The slopes’ values estimated from fitting are measured by powers’ values of ~1.7 (~1.2 dB/m/cm2) (Ce-doped fiber) and ~1.3 (~0.9 dB/m/cm2) (Ce/Au-codoped fiber), for bands 2 and 1, correspondingly. Interestingly, these ratios, on one hand, are almost equal for each fiber (~1.5) and, on the other hand, the slopes’ ratios, when compared for bands 1 and 2, are also almost equal for Ce-doped and Ce/Au-codoped fibers (~1.3). At higher irradiation doses the experimental IA values, in both bands and for either fiber, steadily approach some “plateaus”, marked by horizontal black dotted lines in the figures. Note that similar trends were discussed in the older literature; see e.g. the milestone works [56–58]. It is also interesting that IA in maxima of both bands 1 and 2 at the plateaus (for doses >2 × 1014 cm−2) have virtually the same magnitudes (for both fibers).
3.2. Bleaching of induced absorption as a result of posterior exposure to 543-nm / UV light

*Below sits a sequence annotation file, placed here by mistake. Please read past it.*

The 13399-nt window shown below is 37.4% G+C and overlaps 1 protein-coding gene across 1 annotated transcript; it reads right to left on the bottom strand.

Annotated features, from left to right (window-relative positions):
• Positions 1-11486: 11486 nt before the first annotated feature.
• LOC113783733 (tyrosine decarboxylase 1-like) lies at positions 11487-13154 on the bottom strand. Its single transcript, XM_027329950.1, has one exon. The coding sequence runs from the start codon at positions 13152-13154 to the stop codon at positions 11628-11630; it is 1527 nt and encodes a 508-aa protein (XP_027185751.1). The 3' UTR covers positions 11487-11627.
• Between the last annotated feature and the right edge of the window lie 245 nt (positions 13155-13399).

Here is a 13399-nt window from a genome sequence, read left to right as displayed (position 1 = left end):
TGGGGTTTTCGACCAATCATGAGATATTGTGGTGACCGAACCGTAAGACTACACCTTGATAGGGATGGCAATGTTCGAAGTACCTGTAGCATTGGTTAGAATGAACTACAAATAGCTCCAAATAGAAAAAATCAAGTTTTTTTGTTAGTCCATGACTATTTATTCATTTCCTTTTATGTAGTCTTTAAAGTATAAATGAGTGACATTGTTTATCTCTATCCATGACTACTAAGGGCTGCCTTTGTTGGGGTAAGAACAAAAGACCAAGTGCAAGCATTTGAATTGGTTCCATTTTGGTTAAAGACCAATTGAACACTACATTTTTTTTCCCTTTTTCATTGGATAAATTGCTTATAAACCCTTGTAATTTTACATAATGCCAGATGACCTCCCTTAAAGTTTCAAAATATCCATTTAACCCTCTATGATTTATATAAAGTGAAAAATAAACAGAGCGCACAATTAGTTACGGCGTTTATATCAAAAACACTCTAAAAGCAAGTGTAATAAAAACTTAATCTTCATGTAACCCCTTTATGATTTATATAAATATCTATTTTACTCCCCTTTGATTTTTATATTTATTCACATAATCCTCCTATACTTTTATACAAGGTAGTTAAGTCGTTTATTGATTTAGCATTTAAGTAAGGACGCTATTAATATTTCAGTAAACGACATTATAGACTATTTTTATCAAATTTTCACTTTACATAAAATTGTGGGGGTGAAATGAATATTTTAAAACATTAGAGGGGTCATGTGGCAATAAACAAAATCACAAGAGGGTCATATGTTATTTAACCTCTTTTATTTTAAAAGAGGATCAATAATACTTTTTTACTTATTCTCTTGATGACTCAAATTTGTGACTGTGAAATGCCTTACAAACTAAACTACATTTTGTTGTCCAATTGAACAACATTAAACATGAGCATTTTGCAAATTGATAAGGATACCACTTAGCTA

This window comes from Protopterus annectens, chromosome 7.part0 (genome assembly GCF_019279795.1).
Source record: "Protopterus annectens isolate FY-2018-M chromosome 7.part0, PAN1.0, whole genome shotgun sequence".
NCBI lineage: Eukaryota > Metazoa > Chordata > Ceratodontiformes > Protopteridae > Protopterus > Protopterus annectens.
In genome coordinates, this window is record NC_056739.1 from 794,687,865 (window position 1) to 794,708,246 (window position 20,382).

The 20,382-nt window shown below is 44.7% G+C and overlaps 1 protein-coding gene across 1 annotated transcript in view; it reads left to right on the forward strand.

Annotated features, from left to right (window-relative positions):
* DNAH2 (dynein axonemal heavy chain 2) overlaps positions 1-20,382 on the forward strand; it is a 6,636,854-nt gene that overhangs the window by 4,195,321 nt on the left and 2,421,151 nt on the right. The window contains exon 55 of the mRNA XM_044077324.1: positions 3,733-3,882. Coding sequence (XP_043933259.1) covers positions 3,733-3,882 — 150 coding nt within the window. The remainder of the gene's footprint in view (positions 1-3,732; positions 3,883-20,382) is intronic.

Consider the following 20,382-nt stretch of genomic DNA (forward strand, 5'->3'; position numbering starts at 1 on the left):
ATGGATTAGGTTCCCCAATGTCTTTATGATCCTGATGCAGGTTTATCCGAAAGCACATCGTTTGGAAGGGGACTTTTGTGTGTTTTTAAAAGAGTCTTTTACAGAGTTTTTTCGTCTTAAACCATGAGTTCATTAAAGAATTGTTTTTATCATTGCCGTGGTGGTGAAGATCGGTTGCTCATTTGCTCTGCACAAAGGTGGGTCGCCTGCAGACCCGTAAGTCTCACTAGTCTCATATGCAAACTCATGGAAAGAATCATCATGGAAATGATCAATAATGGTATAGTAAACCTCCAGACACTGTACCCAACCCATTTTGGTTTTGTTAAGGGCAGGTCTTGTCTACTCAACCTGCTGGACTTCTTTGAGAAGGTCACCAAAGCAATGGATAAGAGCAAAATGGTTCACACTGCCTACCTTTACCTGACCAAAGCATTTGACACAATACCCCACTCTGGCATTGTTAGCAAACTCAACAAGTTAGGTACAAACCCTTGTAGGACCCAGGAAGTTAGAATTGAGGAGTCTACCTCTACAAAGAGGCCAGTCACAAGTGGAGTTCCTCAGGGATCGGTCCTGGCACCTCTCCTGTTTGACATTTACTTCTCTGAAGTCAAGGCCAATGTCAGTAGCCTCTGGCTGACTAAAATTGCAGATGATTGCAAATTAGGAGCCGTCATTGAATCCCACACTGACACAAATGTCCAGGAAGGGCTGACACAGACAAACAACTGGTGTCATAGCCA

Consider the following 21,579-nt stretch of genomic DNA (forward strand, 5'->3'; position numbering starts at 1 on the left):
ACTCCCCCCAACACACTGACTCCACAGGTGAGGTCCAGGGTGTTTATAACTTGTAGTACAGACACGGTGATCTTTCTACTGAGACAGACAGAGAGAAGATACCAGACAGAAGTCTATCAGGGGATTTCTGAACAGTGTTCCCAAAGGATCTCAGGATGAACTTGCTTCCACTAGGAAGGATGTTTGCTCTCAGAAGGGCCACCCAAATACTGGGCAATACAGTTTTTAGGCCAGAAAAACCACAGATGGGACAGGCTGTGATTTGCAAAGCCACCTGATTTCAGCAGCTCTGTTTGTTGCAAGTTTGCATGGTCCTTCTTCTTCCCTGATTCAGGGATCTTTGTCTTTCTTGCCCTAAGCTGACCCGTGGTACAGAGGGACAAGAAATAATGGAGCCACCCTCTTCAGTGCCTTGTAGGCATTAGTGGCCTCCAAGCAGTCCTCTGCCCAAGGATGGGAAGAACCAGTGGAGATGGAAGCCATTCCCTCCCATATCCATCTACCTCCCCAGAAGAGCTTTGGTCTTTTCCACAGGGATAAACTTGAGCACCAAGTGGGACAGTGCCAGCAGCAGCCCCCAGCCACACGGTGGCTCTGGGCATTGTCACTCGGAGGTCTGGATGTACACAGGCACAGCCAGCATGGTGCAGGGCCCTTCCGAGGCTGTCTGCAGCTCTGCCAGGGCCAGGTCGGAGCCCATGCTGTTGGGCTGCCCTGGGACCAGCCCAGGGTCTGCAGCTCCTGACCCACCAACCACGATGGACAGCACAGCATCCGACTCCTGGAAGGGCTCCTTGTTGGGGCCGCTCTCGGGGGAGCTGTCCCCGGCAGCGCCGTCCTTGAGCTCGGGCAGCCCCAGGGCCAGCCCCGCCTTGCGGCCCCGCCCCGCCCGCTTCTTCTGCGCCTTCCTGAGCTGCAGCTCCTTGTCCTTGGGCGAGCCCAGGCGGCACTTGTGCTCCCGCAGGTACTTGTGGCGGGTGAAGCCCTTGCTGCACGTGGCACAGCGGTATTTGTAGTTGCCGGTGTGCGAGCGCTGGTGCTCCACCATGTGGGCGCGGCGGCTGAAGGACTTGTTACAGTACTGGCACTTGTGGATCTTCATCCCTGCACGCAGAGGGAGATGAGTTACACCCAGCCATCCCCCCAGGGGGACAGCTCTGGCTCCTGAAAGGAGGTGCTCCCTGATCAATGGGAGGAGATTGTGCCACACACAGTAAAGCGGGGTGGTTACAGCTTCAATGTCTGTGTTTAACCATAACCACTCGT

Hereafter, the featuring results on optical bleaching of β-irradiated Ce-doped and Ce/Au-codoped fibers using a low-power He-Ne 543-nm laser and standard UV mercury lamp, having a spectral band limited from above by ~450 nm, are reported.
Keeping in mind that IA, originated from generation of color centers or defects in a glass matrix by different kinds of irradiation, can be “bleached” by light (which is known for long time – see e.g. the first works [59–61]), we found interesting to check whether such treatment has effect in our case.